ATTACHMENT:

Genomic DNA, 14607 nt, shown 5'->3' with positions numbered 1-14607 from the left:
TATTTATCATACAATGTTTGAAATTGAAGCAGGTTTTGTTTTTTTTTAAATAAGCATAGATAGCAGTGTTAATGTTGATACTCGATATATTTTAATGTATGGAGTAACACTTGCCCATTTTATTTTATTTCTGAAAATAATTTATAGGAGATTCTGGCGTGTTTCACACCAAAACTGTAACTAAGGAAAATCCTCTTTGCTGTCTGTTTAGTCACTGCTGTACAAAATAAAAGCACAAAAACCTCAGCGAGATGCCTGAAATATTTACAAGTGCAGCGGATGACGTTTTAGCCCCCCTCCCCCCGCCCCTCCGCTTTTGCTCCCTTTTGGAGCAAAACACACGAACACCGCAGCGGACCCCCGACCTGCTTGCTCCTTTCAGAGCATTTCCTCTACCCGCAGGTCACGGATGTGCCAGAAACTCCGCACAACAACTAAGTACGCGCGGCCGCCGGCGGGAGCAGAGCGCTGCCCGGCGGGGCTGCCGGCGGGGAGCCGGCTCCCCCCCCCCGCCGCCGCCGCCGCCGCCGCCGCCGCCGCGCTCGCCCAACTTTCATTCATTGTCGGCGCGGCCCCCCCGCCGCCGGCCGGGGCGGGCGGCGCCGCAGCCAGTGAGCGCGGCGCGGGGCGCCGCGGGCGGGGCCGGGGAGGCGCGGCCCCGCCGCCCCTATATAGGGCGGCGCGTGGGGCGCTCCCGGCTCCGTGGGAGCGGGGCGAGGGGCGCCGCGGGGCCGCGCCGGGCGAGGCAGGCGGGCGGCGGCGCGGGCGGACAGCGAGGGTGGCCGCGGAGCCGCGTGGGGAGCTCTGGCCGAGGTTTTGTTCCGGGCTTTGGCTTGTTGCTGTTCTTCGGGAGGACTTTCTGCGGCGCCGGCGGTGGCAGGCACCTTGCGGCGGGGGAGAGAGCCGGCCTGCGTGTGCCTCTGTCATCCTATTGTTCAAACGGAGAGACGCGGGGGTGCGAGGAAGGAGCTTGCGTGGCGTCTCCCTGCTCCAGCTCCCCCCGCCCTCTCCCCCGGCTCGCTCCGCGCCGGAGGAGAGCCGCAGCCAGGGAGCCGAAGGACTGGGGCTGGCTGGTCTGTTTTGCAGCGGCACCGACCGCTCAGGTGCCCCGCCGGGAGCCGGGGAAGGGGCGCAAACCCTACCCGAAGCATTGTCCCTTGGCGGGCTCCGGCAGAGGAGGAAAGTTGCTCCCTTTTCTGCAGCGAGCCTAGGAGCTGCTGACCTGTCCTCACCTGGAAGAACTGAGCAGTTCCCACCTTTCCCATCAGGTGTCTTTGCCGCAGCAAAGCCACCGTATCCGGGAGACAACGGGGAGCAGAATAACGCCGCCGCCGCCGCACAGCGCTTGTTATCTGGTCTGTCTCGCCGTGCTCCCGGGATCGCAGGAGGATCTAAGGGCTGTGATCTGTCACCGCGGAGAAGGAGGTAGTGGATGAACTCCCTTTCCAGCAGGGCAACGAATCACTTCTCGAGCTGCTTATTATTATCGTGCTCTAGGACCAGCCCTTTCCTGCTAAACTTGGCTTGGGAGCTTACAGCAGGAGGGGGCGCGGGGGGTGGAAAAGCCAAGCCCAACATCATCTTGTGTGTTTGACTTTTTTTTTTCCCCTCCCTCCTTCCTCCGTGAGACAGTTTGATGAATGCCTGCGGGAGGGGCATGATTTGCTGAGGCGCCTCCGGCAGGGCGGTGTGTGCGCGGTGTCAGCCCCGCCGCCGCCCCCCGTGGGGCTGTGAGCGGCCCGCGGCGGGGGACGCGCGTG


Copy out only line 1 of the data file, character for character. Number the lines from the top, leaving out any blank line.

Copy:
Genomic DNA, 14607 nt, shown 5'->3' with positions numbered 1-14607 from the left: